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Twelve-year-old Sudburian ranked 1st nationally in equestrian

Holly Heikkila and her pony Leroy Brown are vying for spot at Canadian National Championships
Holly Heikkila, 12, and her 10-year-old pony Leroy Brown are seen here. (Supplied)

A Grade 6 student at Carl A. Nesbitt Public School in Sudbury is currently ranked first in her division on the national equestrian circuit. 

Holly Heikkila, 12, and her 10-year-old pony Leroy Brown are vying for a spot at the Canadian National Championships at the Royal Winter Fair in Toronto this fall.

Only the top 12 ponies in the country will earn the opportunity to compete in the finals. To date, Holly and her equine partner have achieved Reserve Champion at three of six competitions. They ride in the Large Pony Hunter Division, which is open to all riders up to the age of 17.

In this division, the judges rate riders on accuracy over a course of eight to ten jumps. The horses jump two feet, nine inches. There is also a style component to the competition. Judges rate the overall quality of the horse’s jump and the position of the rider.

“With such a large number of talented horses and riders in her division, the competition is very tough and nothing is guaranteed,” said Carl A. Nesbitt Public School Principal Jim Wachnuk.

“With the show season ending in September, anything can happen between now and then. But for now, Holly is feeling really great to have achieved some early success in such a competitive field of riders and horses. And she is among the youngest riders in the division, which is quite impressive. It gives us great pride to cheer her on.”

Holly has been riding since she was old enough to sit on a horse. “I started riding competitively at a local level at the age of five, and a provincial level at seven,” she said. “Now I split my time between the National Gold level shows and the provincial level Trillium circuit.”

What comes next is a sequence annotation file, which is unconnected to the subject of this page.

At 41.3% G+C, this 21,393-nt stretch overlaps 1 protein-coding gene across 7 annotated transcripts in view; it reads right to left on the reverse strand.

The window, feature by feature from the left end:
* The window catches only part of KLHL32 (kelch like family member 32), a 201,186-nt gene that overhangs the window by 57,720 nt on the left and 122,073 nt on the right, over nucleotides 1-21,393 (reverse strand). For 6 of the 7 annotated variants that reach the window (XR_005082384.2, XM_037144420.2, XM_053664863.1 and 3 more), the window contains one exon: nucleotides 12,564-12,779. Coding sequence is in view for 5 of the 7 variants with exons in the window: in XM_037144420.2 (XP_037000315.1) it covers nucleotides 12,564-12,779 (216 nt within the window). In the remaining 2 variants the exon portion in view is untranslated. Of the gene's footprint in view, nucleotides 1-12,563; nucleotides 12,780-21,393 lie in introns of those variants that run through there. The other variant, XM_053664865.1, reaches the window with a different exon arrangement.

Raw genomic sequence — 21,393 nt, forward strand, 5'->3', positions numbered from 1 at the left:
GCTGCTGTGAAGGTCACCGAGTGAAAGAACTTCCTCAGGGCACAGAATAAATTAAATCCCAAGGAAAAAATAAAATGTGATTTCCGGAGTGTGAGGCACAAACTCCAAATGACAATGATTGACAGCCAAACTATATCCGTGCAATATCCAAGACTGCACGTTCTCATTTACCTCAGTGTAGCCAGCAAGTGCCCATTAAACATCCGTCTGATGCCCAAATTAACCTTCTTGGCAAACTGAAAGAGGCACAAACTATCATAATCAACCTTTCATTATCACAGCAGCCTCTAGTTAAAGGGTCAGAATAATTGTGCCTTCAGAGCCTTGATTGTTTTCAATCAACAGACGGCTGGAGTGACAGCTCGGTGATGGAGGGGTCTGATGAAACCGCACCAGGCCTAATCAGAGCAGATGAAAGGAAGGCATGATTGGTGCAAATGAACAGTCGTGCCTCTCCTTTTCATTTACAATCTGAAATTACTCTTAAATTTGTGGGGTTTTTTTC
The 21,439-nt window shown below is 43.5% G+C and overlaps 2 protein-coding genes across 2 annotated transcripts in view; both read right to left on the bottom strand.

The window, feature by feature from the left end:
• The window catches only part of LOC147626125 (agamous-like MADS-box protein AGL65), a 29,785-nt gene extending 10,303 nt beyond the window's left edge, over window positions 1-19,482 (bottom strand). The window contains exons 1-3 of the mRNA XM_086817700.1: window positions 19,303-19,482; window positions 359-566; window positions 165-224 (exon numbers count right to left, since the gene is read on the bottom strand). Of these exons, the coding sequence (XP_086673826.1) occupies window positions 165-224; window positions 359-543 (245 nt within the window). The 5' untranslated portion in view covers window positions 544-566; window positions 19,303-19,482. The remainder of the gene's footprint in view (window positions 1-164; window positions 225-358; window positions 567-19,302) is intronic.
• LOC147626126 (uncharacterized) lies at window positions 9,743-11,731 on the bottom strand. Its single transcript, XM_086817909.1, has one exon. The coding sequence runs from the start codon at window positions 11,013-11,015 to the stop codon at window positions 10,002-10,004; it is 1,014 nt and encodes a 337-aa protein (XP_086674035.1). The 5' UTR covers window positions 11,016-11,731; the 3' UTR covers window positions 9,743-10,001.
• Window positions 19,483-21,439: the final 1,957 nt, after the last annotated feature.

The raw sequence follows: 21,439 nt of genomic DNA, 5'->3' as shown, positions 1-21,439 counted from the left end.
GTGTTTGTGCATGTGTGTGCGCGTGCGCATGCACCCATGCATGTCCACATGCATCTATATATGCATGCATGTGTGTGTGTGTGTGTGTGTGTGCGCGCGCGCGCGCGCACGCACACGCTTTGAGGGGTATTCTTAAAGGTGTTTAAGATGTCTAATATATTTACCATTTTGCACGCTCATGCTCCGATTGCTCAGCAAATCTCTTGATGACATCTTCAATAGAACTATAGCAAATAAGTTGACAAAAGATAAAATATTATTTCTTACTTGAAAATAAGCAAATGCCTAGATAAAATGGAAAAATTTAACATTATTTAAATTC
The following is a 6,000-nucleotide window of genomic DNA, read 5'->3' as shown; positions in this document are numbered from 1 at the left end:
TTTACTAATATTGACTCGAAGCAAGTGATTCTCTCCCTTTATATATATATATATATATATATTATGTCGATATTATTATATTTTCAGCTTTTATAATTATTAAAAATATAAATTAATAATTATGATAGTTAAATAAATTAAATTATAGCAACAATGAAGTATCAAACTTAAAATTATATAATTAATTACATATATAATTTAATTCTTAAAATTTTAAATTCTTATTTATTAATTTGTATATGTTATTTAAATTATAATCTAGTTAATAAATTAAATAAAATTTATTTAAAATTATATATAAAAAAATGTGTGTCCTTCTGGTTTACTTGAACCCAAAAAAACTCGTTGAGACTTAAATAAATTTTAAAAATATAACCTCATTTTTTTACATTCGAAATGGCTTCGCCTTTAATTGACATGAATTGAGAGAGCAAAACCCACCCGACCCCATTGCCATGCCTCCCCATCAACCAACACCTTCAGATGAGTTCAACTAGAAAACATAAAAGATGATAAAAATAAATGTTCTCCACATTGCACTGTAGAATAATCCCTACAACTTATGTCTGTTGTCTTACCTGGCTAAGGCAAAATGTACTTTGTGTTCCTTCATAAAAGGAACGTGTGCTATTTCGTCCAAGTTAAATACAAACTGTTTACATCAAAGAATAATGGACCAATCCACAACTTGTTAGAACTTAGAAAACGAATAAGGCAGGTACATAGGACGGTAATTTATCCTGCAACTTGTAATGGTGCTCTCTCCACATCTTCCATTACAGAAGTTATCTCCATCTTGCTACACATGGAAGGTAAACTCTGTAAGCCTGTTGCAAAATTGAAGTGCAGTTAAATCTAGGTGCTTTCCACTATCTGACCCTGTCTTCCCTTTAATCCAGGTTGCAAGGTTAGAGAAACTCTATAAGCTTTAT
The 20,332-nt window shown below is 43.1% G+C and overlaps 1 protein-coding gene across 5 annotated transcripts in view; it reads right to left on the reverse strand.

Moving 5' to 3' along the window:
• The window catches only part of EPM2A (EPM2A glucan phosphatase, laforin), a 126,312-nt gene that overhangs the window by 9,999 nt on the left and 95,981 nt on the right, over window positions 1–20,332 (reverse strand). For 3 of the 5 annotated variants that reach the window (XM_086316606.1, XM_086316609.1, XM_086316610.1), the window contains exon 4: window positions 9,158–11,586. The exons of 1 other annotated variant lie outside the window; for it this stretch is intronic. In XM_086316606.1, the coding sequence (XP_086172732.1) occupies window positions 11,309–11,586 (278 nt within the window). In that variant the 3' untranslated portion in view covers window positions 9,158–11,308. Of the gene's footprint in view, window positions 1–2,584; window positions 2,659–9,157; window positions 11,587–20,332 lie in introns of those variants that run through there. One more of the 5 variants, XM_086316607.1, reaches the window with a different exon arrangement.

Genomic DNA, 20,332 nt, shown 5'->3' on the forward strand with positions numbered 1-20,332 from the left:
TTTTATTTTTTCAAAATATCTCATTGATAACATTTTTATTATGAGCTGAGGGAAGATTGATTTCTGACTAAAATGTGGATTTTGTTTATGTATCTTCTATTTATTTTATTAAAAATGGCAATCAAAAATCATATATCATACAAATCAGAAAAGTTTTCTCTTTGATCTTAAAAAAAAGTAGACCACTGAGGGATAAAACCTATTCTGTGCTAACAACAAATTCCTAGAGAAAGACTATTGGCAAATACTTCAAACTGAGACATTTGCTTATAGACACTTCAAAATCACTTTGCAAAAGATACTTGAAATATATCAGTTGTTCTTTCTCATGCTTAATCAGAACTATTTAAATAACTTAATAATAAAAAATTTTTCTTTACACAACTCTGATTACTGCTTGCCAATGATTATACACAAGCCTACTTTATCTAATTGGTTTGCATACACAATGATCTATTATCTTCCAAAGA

Holly was introduced to riding on her grandparents’ horse farm. Her mother is also a competitive amateur rider, so she spent a lot of time around the farm and at horse shows. 

“Since I can remember I have been in love with horses,” she said. “I know I would be a rider even if I didn’t have a family involved in the sport. I love sports in general. I also play hockey, but there is something special about the bond you have with your horse. Also, the feeling of jumping a horse is just amazing.”

Holly rides at Foothills Farm in Chelmsford and trains with Cathy Inch. One of a small group of high-performance coaches in Canada, Inch has been inducted into the Sudbury Sports Hall of Fame. She is also a recipient of the Ontario Equestrian Federation’s Coach of the Year award.

This is Holly’s second show season with Leroy. 

“When I first started with Leroy, I could barely jump an X-rail, which is the smallest jump possible,” she says. “Being together for almost two years has really given us the opportunity to grow together and develop a partnership.” 

Leroy Brown is owned by Karen Jackson of Flesherton, Ont. Holly says that although the owners don’t live near the competitions, they regularly attend the shows to offer support.

As a school principal, Wachnuk encourages students to participate in extra-curricular activities at school and pursue their interests outside of school, whether in sports or clubs. “These activities complement what students learn in the classroom,” he says. “They provide another venue for students to develop their full potential as confident, caring members of society.”  

Holly says horseback riding teaches many lessons – with the first being humility. “One week everything feels great and you’re both on the top of your game, and then the next week one of us might be a little off and things come apart. The line we use is ‘sometimes you win, and sometimes you learn’, and there are many learning opportunities,” she says.

Riding also develops responsibility. “Since another athlete is part of the relationship, as riders we need to always consider the other half of our team,” she says. “For every hour spent riding, there is easily two hours back in the barn spent taking care of your horse. Keeping Leroy fit, managing his health, and understanding his needs are important aspects of our success.”

She adds: “I think riding teaches you compassion. Creating a partnership with a horse requires attention to his well-being, attitude and particular likes and dislikes. Leroy’s health and happiness is the focus of every ride and every trip to the barn, and I think this focus contributes to success in the ring.”

In the next couple of years, Holly has her sights set on representing Canada in the North American Youth Championships. “Not counting the partnership I have with my horse, show jumping is very much an individual sport and the idea of riding on a team, and especially representing my country, is a big goal of mine,” she says.


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